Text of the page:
As Powershell script modules permit us to control which functions should be exported with Export-ModuleMember and Pester allows us to test non-exported functions with the InModuleScope option, you might be wondering why we would ever need to be able to test private/internal functions?

Script Bundles

Whilst coding the new Powershell module, we have always had the desire to ensure that it could also be used as a ‘bundled’ .ps1 file. By bundle, we mean a single combined .ps1 file that can be included verbatim at the beginning of an existing script or by dot-sourcing it as required. Unfortunately – in this particular scenario – the internal module functions would be exposed and could potentially cause unnecessary confusion.

Here’s an example where both the ‘PublicFunction’ and ‘InnerPrivate’ functions would be exposed when bundled or dot-sourced into an existing .ps1 file.

If we only want the ‘PublicFunction’ visible then the simple solution to this is to nest the private function(s) inside the public function(s) like so:

Now only the ‘PublicFunction’ will be available. End of the story?

Internal Functions

Not quite; by hiding the functions we now cannot test them with Pester. I had a very brief conversation with Dave Wyatt on GitHub about this and it was agreed that this functionality should not be a part of the official Pester release.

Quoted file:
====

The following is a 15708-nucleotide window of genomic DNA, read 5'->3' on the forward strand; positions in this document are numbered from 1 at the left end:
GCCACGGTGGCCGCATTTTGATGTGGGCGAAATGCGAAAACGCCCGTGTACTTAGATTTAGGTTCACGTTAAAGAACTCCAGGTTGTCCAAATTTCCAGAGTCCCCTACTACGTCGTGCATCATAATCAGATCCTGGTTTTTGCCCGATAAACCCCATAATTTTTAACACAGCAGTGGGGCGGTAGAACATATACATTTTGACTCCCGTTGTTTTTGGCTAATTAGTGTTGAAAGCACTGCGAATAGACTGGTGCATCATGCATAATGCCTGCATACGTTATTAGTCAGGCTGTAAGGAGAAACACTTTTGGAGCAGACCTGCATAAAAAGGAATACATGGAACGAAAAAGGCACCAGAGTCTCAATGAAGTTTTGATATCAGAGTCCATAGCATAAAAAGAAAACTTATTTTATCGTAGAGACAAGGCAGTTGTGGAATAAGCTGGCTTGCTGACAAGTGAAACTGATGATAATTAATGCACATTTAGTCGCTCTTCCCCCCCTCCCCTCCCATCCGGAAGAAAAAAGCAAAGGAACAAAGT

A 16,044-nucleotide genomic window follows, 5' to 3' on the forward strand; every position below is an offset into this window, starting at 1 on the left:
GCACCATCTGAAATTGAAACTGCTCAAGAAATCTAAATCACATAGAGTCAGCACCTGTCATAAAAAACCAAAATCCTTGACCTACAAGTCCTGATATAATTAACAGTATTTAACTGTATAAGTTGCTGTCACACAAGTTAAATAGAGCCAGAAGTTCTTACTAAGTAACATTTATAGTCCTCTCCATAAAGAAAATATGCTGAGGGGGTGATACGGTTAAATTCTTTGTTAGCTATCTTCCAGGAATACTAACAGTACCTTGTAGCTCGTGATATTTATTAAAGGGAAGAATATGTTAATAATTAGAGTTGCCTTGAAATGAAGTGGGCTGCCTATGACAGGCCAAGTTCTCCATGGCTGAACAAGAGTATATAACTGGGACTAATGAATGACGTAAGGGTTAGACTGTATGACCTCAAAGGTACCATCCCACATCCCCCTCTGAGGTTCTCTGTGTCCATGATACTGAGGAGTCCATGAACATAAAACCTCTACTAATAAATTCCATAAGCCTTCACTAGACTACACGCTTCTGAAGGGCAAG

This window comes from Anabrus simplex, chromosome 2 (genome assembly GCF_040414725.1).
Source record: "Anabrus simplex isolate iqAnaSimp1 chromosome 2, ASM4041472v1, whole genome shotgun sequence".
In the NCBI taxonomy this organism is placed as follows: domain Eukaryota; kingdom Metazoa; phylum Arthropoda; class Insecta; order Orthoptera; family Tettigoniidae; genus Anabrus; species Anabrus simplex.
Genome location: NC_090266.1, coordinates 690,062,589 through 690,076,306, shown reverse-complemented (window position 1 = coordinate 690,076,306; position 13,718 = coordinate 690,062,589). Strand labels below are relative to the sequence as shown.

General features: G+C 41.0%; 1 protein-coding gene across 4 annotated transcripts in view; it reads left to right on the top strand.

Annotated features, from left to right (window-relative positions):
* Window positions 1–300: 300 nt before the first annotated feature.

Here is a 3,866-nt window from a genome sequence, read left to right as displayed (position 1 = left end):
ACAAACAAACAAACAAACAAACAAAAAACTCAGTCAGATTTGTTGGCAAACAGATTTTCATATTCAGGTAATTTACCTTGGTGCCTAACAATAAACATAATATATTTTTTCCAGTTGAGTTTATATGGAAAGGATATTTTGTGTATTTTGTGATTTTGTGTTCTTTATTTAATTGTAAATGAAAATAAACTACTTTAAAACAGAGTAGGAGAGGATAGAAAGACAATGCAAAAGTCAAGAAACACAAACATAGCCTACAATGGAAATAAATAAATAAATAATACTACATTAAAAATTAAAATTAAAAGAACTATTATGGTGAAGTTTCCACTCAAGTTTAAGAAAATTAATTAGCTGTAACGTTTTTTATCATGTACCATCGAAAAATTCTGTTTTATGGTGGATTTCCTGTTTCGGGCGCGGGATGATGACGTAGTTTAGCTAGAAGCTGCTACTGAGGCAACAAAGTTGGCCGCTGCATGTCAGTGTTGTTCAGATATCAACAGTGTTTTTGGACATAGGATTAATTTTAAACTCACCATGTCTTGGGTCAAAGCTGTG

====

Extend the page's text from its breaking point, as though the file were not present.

To solve this particular issue, we have a simple function that will locate and return a function’s definition from within a .ps1 file as a script block. The function definition can then be dot-sourced into the current Pester scope to enable testing. Here’s an example Pester test file that will test our ‘InnerPrivate’ function:

If this code is of interest you can simply save the following code as a .ps1 file in Pester’s \Function directory, for example \Functions\FunctionDefinition.ps1, and Pester will automatically load it.

Notes:

  1. As this code utilises the Abstract Syntax Tree (AST) it does require Powershell 3.0;
  2. If there are any dependencies on variables in the function’s parent scope these will need to be mocked/accounted for;
  3. Depending on how you install/update the Pester module, this might get overwritten when Pester is updated.

When we have more time we’ll put this up on Github so people can collaborate on changes. In the meantime, here’s a copy of the function.